Addressing Corporate Scandals through Business Education

Article excerpt

Kenneth R. Gray is an associate professor of international management at the School of Business and Industry at Florida A&M University in Tallahassee, Florida. George W. Clark Jr. is associate professor of organizational behavior and ethics, also at Florida A&M University, where he holds the 3M Chair in Business.

Given revelations of numerous corporate scandals since the turn of the century, we can no longer ignore the negative impact that unethical and unlawful behaviors have had on the economic stability and capital welfare of the nation. Organizational culture is based on a set of widely shared meanings, beliefs, principles, and values and is supposed to set the tone for ethical behavior. Unfortunately, the executives who are responsible for helping to set this tone, as the organizational role models, have failed in their responsibilities.

Courses in business ethics are now jokingly referred to as an oxymoron in many business educational programs. The integrity of old here--in which a person's word was their bond and honesty was the best policy-- has suffered because of mistrust and a lack of confidence in the capitalist way of doing business. The lack of confidence in corporate America by its stakeholders, including, but not limited to, its shareholders, as well as its employees, customers, and the communities at large, has dampened the belief that a market-driven economic system can be a fair system to all involved in its transactions. It is time to stand back and take a look at what has transpired since the beginning of this new century and to think of alternatives available to us so as to regain confidence in values that were once the foundation of the American way of life.

The editor of Business Ethics magazine, Marjorie Kelly, believes that ethical scandals come in waves. She recalls the early wave of government procurement fraud, then the Medicare billing fraud, then the insurance sales frauds from the Prudential scandals. In the 1980s, we had the Ivan Boesky and Michael Milken junk bond fraud, insider trading, and stock parking scandals; and let us not forget the savings and loans scandals.1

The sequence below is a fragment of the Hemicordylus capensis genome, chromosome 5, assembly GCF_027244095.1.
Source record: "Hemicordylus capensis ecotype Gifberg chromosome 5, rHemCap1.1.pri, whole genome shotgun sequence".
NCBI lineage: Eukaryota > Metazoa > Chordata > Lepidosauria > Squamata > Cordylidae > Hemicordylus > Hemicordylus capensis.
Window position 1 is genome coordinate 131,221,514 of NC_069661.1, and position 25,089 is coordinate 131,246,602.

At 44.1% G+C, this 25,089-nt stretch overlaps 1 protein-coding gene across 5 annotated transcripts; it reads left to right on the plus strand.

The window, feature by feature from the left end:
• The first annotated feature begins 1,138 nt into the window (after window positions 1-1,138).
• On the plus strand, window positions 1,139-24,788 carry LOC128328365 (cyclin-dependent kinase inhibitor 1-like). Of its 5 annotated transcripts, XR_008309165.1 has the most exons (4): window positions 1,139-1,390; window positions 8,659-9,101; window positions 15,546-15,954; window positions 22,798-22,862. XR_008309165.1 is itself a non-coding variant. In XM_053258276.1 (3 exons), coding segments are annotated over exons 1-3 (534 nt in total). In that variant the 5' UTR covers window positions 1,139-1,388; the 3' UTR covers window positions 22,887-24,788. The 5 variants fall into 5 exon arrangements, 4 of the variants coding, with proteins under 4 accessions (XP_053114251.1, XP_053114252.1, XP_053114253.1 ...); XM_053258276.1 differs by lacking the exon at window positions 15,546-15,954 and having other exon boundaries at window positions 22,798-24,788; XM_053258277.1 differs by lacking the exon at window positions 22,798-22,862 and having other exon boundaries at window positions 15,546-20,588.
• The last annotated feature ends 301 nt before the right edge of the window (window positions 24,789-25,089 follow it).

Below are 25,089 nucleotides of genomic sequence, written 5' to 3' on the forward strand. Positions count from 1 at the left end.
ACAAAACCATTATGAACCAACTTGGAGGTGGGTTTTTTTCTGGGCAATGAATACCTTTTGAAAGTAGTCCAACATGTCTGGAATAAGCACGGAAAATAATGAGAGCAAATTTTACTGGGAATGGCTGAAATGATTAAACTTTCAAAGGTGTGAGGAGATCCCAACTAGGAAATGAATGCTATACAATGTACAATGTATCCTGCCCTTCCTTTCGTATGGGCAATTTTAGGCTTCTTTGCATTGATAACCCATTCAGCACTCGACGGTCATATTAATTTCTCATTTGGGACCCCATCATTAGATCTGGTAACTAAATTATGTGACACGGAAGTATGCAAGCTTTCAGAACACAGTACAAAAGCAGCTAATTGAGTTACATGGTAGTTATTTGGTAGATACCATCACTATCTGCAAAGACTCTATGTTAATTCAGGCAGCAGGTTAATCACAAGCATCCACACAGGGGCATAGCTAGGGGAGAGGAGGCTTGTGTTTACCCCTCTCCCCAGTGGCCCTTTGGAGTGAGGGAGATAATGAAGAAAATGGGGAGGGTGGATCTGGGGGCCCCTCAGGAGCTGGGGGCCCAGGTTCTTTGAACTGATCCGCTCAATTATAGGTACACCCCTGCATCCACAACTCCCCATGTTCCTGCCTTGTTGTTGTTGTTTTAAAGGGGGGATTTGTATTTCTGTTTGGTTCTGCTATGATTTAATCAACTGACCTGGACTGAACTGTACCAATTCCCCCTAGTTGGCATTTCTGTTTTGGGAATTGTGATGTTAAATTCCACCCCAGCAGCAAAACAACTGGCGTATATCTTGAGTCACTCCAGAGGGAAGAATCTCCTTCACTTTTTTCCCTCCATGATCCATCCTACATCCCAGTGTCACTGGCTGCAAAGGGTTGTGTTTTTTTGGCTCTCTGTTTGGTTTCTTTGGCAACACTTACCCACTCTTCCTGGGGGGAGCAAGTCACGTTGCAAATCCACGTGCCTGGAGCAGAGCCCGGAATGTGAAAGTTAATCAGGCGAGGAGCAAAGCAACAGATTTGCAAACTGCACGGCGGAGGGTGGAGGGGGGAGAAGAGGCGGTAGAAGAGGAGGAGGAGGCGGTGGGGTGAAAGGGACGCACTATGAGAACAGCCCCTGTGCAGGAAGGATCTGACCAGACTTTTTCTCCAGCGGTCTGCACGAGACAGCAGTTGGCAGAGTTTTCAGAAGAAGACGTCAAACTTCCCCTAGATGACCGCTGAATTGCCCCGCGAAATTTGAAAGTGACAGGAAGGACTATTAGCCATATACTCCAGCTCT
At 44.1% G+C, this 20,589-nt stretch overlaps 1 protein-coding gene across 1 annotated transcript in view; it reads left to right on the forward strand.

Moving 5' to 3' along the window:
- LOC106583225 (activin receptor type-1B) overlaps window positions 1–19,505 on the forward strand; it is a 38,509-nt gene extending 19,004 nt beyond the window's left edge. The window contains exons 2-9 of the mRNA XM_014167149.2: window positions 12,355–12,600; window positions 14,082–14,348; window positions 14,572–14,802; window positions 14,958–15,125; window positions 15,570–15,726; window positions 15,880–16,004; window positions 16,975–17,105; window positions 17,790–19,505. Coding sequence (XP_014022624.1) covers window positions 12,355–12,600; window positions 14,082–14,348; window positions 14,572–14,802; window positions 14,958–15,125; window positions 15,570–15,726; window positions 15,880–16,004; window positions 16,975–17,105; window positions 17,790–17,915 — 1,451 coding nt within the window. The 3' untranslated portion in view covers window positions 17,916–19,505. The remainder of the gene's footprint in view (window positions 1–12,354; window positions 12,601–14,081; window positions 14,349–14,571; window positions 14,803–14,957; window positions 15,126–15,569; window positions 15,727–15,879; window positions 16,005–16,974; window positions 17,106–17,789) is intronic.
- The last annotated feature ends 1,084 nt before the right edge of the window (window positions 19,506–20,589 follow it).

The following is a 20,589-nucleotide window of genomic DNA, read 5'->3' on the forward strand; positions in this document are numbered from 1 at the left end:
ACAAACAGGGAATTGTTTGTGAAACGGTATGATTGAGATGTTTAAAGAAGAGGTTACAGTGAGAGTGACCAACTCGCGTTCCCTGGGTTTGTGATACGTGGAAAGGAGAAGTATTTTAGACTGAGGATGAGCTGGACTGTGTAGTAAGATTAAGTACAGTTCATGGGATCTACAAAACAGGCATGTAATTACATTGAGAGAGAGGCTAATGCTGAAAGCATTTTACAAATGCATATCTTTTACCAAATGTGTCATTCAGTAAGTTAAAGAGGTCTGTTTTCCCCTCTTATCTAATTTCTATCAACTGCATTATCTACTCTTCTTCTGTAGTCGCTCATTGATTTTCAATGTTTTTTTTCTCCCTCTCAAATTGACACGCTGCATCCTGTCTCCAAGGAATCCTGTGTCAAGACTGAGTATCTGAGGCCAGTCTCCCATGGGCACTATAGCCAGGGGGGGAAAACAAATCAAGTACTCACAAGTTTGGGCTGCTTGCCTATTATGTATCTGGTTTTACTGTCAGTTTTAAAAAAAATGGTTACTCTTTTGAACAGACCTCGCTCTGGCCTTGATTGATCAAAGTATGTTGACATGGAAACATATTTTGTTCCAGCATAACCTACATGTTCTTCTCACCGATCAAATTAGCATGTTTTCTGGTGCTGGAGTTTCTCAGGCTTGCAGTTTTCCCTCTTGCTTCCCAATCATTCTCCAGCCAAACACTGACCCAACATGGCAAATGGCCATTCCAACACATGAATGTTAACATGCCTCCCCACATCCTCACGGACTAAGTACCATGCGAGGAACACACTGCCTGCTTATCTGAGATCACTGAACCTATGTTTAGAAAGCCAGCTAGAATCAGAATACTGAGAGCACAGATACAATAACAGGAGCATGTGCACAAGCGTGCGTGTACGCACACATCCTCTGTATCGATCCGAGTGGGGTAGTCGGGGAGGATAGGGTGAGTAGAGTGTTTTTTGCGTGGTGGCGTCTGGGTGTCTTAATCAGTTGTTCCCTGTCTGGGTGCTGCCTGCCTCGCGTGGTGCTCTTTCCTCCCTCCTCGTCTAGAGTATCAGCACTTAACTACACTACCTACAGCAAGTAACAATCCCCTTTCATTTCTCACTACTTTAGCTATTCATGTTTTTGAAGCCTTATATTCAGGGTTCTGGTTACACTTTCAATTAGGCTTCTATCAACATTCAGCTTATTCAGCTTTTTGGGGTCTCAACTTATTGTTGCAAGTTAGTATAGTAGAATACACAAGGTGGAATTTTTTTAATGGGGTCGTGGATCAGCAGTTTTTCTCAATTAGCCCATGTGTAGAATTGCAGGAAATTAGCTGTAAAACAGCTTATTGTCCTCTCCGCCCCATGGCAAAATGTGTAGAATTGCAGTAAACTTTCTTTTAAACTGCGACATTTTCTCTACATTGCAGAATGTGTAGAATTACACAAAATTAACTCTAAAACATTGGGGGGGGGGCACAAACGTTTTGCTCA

More currently, the integrity of U.S. corporations has continued to be assaulted with the collapse of Enron, the energy company that was the seventh-largest firm in the U.S.; followed by the fall of the twin telecommunications companies, Global Crossing and WorldCom, which independently went into bankruptcy. Not long ago, it was reported that the Xerox Corp. had overstated its profits from 1997 to 2001 by $1.4 billion. In the year 2002, some 250 American public companies have had to restate their accounts compared with only 92 in 1997 and 3 in 1983.2

Thus, the first two years of this new century have been marked by almost unprecedented corporate crisis and scandal. Some chief executive officers and other high-ranking organization members have been arrested for fraud and for "looting" their companies. It was found that some of these bankrupted firms' financial statements had deliberately misled the public, overstating earnings by billions of dollars. Accounting firms have been found guilty of obstruction of justice; and the credibility of supposedly independent Wall Street stock analysts and outside accounting firms has become suspect.

To whom should public corporations be accountable? Is their only obligation to shareholders, or do they have equivalent responsibilities to their stakeholders-their employees, their communities, and society in general? Our legal system appears implicated too; white-collar crime is treated far more leniently than "street" crime, even though its economic and social costs are of greater magnitude.

The effects associated with these scandalous practices have been worldwide and severe. Pension plans have been negatively impacted, employees who had nothing to do with these wrongdoings have lost their jobs, as well as their life savings which were invested in 401(k)s, pensions, and mutual funds. …